Tag Archive: Takashi Kurita


http://news.yahoo.com/s/ap/20110407/ap_on_bi_ge/as_japan_earthquake

By ERIC TALMADGE and SHINO YUASA, Associated Press Eric Talmadge And Shino Yuasa, Associated Press 2 hrs 9 mins ago

MINAMI SOMA, Japan – Japanese police raced Thursday to find thousands of missing bodies before they completely decompose along a stretch of tsunami-pummeled coast that has been largely off-limits because of a radiation-leaking nuclear plant.

Nearly a month after a 9.0-magnitude earthquake generated the tsunami along Japan’s northeastern coast, more than 15,000 people are still missing. Many of those may have been washed out to sea and will never be found.

In the days just after the March 11 disaster, searchers gingerly picked through mountains of tangled debris, hoping to find survivors. Heavier machinery has since been called in, but unpredictable tides of radiation from the Fukushima Dai-ichi nuclear complex have slowed progress and often forced authorities to abandon the search, especially within a 12-mile (20-kilometer) evacuation zone around the plant.

Officials now say there’s not much time left to find and identify the dead, and are ramping up those efforts.

“We have to find bodies now as they are decomposing,” said Ryoichi Tsunoda, a police spokesman in Fukushima prefecture, where the plant is located. “This is a race against time and against the threat of nuclear radiation.”

More than 25,000 people are believed to have been killed, and 12,600 are confirmed dead. There is expected to be some overlap in the dead and missing tolls because not all the bodies have been identified.

Recent progress at the plant — which the tsunami flooded — appears to have slowed the release of radiation into the ocean. Early Wednesday, technicians there plugged a crack that had been gushing contaminated water into the Pacific. Radiation levels in waters off the coast have fallen dramatically since then, though contaminated water continues to pool throughout the complex, often thwarting work there. A floating island storage facility — which officials hope will hold the radioactive water — arrived at the port near Tokyo on Thursday and will soon head to Fukushima.

After notching a rare victory, technicians began pumping nitrogen into the chamber of reactor Thursday to reduce the risk of a hydrogen explosion.

Three hydrogen blasts rocked the complex in the days immediately following the tsunami, which knocked out vital cooling systems. An internal report from March 26 by the U.S. Nuclear Regulatory Commission warned such explosions could occur again and recommended adding nitrogen. The gas will be injected into all three of the troubled reactors over the next six days.

Plant operator Tokyo Electric Power Co. has been under intense pressure to get the crisis under control, and the company’s president was hospitalized last week amid reports he’d had a breakdown. Masataka Shimizu spent eight days in the hospital with dizziness and high blood pressure, but was back at work Thursday, according to spokesman Takashi Kurita.

Click image to see photos of quake, tsunami damage

Radiation in the air, soil and water in Fukushima prefecture has also been declining since Saturday, and Tsunoda said a small team resumed the search there a day later. But the operation dramatically increased on Thursday, when 330 police and 650 soldiers fanned out, wearing white protective gear from head to toe. They are concentrating on areas between six and 12 miles (10 and 20 kilometers) from the plant — all of which are within the zone evacuated because of radiation fears.

Chief Cabinet Secretary Yukio Edano said the government is studying ways to allow residents in the evacuation zones to return briefly to check on their homes and retrieve any possession that may be left, but they would have to be escorted and wear protective gear.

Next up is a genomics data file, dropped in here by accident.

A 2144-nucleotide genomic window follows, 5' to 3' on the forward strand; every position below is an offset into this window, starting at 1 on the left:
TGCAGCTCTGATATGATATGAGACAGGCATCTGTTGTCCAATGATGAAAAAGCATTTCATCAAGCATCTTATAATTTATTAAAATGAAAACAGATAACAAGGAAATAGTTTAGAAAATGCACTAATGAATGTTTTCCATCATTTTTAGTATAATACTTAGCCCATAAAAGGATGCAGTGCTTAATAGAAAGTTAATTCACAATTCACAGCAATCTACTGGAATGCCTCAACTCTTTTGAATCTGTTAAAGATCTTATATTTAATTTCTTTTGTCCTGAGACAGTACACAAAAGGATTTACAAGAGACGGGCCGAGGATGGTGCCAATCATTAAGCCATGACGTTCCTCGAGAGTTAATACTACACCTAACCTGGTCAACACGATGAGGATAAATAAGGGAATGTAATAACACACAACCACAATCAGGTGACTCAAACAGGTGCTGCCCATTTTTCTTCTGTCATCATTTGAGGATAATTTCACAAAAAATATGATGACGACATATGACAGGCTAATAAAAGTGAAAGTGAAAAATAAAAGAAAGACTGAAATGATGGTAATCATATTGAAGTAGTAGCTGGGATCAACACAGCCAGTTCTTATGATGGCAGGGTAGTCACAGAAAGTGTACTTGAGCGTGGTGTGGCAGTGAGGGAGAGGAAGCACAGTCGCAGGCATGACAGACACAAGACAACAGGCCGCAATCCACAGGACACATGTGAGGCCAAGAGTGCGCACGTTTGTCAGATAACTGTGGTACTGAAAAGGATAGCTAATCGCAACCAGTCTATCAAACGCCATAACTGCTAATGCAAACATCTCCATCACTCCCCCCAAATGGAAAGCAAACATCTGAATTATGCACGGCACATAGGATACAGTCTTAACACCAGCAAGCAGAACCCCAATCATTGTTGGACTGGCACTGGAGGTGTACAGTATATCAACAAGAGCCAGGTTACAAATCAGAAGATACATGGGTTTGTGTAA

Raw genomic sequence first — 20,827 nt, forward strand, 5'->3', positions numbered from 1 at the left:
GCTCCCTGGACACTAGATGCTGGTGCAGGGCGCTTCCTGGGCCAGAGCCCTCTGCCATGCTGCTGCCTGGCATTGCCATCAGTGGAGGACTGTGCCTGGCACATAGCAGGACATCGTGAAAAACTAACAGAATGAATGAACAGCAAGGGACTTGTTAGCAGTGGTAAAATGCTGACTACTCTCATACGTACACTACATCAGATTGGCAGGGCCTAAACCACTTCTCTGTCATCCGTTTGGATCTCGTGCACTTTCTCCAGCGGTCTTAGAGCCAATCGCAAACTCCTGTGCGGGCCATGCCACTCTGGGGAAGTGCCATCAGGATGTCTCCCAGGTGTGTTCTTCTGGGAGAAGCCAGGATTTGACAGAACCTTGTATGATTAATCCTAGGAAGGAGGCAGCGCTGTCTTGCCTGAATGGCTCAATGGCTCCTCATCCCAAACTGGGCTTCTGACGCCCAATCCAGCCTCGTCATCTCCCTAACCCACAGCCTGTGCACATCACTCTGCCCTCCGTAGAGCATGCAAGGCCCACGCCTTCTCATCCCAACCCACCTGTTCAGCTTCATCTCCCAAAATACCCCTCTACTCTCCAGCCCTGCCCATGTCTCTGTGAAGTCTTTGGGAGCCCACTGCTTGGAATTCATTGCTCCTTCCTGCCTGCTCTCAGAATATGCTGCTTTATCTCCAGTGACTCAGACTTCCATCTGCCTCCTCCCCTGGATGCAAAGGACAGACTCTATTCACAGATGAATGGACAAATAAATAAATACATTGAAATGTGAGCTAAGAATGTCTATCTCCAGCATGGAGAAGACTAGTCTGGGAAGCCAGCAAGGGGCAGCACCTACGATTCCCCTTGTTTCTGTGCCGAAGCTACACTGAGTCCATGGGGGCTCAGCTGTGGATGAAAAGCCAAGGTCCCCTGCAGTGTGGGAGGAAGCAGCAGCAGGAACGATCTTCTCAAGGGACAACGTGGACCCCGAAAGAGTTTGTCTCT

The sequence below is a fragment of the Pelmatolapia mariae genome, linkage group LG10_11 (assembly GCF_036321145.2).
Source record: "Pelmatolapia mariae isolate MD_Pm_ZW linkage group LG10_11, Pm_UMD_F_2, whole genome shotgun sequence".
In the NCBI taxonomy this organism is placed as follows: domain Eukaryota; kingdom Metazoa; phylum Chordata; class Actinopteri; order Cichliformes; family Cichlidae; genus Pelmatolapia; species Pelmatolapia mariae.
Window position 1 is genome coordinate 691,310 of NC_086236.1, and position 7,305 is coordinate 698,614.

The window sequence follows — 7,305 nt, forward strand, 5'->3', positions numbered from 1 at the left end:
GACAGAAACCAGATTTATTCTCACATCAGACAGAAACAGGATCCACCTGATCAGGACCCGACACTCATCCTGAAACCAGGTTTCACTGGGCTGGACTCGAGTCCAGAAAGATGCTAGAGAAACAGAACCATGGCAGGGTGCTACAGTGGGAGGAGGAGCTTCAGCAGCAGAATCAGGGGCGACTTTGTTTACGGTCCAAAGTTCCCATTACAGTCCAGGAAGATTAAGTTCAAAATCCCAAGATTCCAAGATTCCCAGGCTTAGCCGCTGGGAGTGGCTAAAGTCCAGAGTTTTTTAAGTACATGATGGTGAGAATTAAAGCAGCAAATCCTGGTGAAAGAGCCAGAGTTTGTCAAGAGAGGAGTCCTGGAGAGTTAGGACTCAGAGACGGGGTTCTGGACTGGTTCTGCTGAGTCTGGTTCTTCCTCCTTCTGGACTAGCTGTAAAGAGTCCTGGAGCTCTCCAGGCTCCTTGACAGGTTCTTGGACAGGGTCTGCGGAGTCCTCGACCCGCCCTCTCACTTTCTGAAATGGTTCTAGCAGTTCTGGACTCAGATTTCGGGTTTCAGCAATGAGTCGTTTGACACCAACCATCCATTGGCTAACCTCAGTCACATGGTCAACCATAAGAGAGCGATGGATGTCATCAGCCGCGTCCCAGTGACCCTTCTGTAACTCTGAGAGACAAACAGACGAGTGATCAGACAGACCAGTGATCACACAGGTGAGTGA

“I understand that many residents have eagerly waiting for a chance to go back, but this is not something we can approve just to mark one month from the disaster,” Edano said. “If we provide an opportunity, we cannot allow anyone to go anytime.”

The government has said it may expand the evacuation zone due to concerns about longer-term radiation exposure as the crisis wears on.

Iitate village, about 25 miles (40 kilometers) from Fukushima Dai-ichi, said Thursday it is advising pregnant women and children under 3 to go to hotels farther from the plant. The International Atomic Energy Agency last month reported high levels of contamination in Iitate’s soil. Village officials did not say why they are just now telling some people to leave.

On the fringes of Minami Soma, a city that straddles the no-go zone and was flattened in the crush of water, teams patrolled deserted streets Thursday. Packs of dogs caked with mud and the searchers were the only beings roaming the emptied streets.

One area inside the evacuation area seemed frozen in time: Doors swung open, bicycles lined the streets, a lone taxi sat outside the local train station.

One body was pulled out of the rubble Thursday morning.

“We just got started here this morning, so we expect there will be many more,” said one officer, who requested anonymity because he was not authorized to speak to the media.

More than 1,000 people are missing in the city alone.

“I believe the search will continue until they find as many of the missing as they can, but we fear many of the missing were washed out to sea or are buried under rubble,” said Takamitsu Hoshi, a city official. “We haven’t been able to do much searching at all because of the radiation concerns. It was simply too dangerous.”

Last weekend, U.S. and Japanese troops conducted a massive, all-out search of coastal waters, finding about 70 bodies over three days. While such operations haven’t stopped completely, they’ll be severely limited going forward. The death toll for the 2004 Asian tsunami includes tens of thousands of bodies that were never found, likely sucked out to sea.

Meanwhile, the U.S. State Department confirmed the death of Montgomery Dickson — the second American confirmed killed in the disaster. It gave no other details.